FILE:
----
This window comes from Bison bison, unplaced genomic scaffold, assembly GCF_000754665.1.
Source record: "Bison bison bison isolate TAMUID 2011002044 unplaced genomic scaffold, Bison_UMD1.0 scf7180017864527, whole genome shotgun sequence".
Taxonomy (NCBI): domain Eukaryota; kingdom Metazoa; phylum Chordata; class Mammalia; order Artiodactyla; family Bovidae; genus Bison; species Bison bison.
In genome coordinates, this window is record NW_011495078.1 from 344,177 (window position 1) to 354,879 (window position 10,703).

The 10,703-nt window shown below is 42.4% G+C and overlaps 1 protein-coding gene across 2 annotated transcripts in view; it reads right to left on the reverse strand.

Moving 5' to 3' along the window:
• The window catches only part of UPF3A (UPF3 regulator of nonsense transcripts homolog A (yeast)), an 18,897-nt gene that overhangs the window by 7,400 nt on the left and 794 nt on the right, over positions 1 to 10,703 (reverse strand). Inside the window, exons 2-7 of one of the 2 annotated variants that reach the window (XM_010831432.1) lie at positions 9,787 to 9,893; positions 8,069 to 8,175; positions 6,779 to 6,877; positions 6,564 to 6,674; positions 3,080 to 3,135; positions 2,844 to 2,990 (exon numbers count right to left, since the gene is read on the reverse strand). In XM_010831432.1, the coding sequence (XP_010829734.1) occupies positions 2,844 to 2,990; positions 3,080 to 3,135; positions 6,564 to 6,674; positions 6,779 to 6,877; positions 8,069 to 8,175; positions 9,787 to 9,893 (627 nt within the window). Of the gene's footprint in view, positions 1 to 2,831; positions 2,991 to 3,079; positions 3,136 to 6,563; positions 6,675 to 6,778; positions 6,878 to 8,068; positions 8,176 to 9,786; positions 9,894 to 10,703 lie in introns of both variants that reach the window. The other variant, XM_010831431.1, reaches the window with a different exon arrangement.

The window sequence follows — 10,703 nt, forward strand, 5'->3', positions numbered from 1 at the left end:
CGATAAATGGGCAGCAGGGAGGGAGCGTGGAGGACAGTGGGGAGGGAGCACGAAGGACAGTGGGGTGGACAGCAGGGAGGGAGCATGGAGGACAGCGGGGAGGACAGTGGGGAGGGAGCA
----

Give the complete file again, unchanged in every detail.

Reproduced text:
This window comes from Bison bison, unplaced genomic scaffold, assembly GCF_000754665.1.
Source record: "Bison bison bison isolate TAMUID 2011002044 unplaced genomic scaffold, Bison_UMD1.0 scf7180017864527, whole genome shotgun sequence".
Taxonomy (NCBI): domain Eukaryota; kingdom Metazoa; phylum Chordata; class Mammalia; order Artiodactyla; family Bovidae; genus Bison; species Bison bison.
In genome coordinates, this window is record NW_011495078.1 from 344,177 (window position 1) to 354,879 (window position 10,703).

The 10,703-nt window shown below is 42.4% G+C and overlaps 1 protein-coding gene across 2 annotated transcripts in view; it reads right to left on the reverse strand.

Moving 5' to 3' along the window:
• The window catches only part of UPF3A (UPF3 regulator of nonsense transcripts homolog A (yeast)), an 18,897-nt gene that overhangs the window by 7,400 nt on the left and 794 nt on the right, over positions 1 to 10,703 (reverse strand). Inside the window, exons 2-7 of one of the 2 annotated variants that reach the window (XM_010831432.1) lie at positions 9,787 to 9,893; positions 8,069 to 8,175; positions 6,779 to 6,877; positions 6,564 to 6,674; positions 3,080 to 3,135; positions 2,844 to 2,990 (exon numbers count right to left, since the gene is read on the reverse strand). In XM_010831432.1, the coding sequence (XP_010829734.1) occupies positions 2,844 to 2,990; positions 3,080 to 3,135; positions 6,564 to 6,674; positions 6,779 to 6,877; positions 8,069 to 8,175; positions 9,787 to 9,893 (627 nt within the window). Of the gene's footprint in view, positions 1 to 2,831; positions 2,991 to 3,079; positions 3,136 to 6,563; positions 6,675 to 6,778; positions 6,878 to 8,068; positions 8,176 to 9,786; positions 9,894 to 10,703 lie in introns of both variants that reach the window. The other variant, XM_010831431.1, reaches the window with a different exon arrangement.

The window sequence follows — 10,703 nt, forward strand, 5'->3', positions numbered from 1 at the left end:
CGATAAATGGGCAGCAGGGAGGGAGCGTGGAGGACAGTGGGGAGGGAGCACGAAGGACAGTGGGGTGGACAGCAGGGAGGGAGCATGGAGGACAGCGGGGAGGACAGTGGGGAGGGAGCA